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Why is the conclusion of The Lottery, a surprise?

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godnara2 | Student, Grade 9 | eNotes Newbie

Posted March 16, 2010 at 8:48 AM via web

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Why is the conclusion of The Lottery, a surprise?

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epollock | Valedictorian

Posted March 16, 2010 at 8:50 AM (Answer #1)

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The conclusion is a definite surprise. However, there are many early hints about the outcome, such as the piles of stones (paragraph 2), the use of the black box (paragraph 5), the "sudden hush" (paragraph 19), the discussion of quitting the use of the lottery (paragraphs 31–34), and Tessie’s anxiety (paragraph 44 and elsewhere). Upon reading the conclusion, students will see that these hints may be read as expressing double meaning. These ordinary events and happenings portray a grim ironic reality of what is to come making the surprise that much darker and more searing in nature.

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pohnpei397 | College Teacher | (Level 3) Distinguished Educator

Posted March 16, 2010 at 8:52 AM (Answer #2)

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The conclusion of this story is a surprise because, in my opinion, no one in their right mind would expect it given the setting and what has come before.

Look at how the lottery happens.  Everyone gathers, they're chatting in a friendly way with each other.  It is a beautiful day in a nice little village.  The villagers are about to do a lottery that has been a tradition for ages.  Who would expect that it's going to be something bad?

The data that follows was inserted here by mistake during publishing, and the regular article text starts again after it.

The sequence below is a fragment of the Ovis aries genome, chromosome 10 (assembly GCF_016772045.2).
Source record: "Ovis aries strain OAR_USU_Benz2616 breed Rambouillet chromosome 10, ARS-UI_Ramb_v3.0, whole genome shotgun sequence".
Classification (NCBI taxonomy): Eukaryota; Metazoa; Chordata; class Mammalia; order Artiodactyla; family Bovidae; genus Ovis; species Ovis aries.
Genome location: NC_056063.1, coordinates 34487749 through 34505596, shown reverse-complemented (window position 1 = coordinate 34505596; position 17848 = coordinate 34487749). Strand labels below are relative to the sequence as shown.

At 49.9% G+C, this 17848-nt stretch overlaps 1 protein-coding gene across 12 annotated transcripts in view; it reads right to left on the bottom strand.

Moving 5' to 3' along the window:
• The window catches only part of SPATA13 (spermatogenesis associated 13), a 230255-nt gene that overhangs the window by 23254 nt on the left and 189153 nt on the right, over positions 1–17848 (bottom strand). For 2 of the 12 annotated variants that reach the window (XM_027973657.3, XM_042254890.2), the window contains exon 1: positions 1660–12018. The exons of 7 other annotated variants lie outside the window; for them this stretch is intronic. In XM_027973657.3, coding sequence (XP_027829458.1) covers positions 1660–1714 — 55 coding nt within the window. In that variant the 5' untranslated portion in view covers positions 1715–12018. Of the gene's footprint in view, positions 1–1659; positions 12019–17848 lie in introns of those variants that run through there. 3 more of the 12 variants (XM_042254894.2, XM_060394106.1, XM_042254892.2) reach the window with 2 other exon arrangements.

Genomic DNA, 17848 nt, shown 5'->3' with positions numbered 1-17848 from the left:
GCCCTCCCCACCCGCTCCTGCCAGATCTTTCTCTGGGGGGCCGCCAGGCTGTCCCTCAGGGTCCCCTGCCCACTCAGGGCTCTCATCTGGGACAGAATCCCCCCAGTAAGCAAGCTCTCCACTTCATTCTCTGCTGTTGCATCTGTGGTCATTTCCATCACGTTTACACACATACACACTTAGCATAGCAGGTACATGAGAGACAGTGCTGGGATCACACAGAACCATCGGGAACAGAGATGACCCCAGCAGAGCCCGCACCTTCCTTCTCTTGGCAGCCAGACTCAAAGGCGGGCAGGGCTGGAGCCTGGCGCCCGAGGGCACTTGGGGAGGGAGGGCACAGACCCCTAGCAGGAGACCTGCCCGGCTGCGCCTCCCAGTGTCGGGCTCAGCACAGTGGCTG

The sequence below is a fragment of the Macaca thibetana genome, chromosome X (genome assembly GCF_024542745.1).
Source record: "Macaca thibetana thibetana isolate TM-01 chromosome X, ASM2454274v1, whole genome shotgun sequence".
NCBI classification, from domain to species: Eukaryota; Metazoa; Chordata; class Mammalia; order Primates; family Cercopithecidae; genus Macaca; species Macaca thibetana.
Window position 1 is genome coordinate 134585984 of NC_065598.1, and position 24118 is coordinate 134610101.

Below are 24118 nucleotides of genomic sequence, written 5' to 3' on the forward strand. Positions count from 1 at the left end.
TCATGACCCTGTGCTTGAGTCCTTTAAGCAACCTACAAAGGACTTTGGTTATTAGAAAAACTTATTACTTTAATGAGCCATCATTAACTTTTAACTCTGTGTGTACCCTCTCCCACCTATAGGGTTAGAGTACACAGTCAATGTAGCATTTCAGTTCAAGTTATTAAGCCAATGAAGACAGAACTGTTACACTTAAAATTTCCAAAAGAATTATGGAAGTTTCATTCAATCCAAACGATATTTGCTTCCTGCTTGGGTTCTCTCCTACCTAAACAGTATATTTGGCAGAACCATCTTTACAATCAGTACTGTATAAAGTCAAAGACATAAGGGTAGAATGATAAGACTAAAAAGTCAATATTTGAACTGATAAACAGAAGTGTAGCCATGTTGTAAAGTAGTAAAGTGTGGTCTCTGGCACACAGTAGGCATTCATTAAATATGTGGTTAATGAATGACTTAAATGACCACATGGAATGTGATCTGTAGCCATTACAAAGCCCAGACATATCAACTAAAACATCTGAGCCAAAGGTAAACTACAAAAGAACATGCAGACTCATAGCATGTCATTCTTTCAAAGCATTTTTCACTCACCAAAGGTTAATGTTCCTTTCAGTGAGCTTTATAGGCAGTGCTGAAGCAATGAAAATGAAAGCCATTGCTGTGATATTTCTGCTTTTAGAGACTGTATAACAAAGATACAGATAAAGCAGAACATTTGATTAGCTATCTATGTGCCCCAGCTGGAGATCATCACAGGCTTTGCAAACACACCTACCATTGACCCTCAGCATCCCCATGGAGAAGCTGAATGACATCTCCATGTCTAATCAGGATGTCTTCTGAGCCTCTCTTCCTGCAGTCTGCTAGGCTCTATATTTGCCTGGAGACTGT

But then these nice people in a pleasant town start killing one of their neighbors.  I hope that's surprising...

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mkcapen1 | Middle School Teacher | Valedictorian

Posted March 16, 2010 at 8:54 AM (Answer #3)

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The short story "The Lottery" gives the reader a false sense of rural tranquility as the narrator describes the farmer’s communication, the children gathering rocks, the rural scenery and the upcoming activity of the lottery.  People are hurrying towards the event as if it will be something good.  One is never old that something will be won but the title speaks for the idea of winning something good.

When Tessie is chosen to be the one to die, she receives no emotional response from the community remembers other than a sense of irritation at her complaints and disruption of the process.  They stone her to death and return to their activities like nothing happened.  The people’s acceptance of such a cruel fate administered by their own hands and their blank responses to their actions is really where the horror lies.

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Doug Stuva | High School Teacher | (Level 3) Senior Educator

Posted March 16, 2010 at 9:14 AM (Answer #4)

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Concerning the surprise ending of Jackson's "The Lottery," the ending is accomplished primarily by the use of an objective, detached point of view.  The people are acting normally in a normal-looking town, and that's all the information the narrator reveals to the reader.  Any other point of view would reveal too much information to maintain the surprise ending.  The lack of any thoughts being revealed, as well as the lack of any authorial intervention or explanation, enables the surprise ending to be effective.

Also, a small point, but I would refer to the stones being piled up, etc., as foreshadowing, rather than hinting.  Hinting implies that the writer is trying to get the reader to guess--in this case, to guess what's really going on.  And that's the last thing the story could afford.  Foreshadowing, in contrast, is not hint giving.  Foreshadowing gives the ending legitimacy once it occurs:  once the true nature of the lottery is revealed, it makes sense because the pile of stones and other details have previously been revealed.

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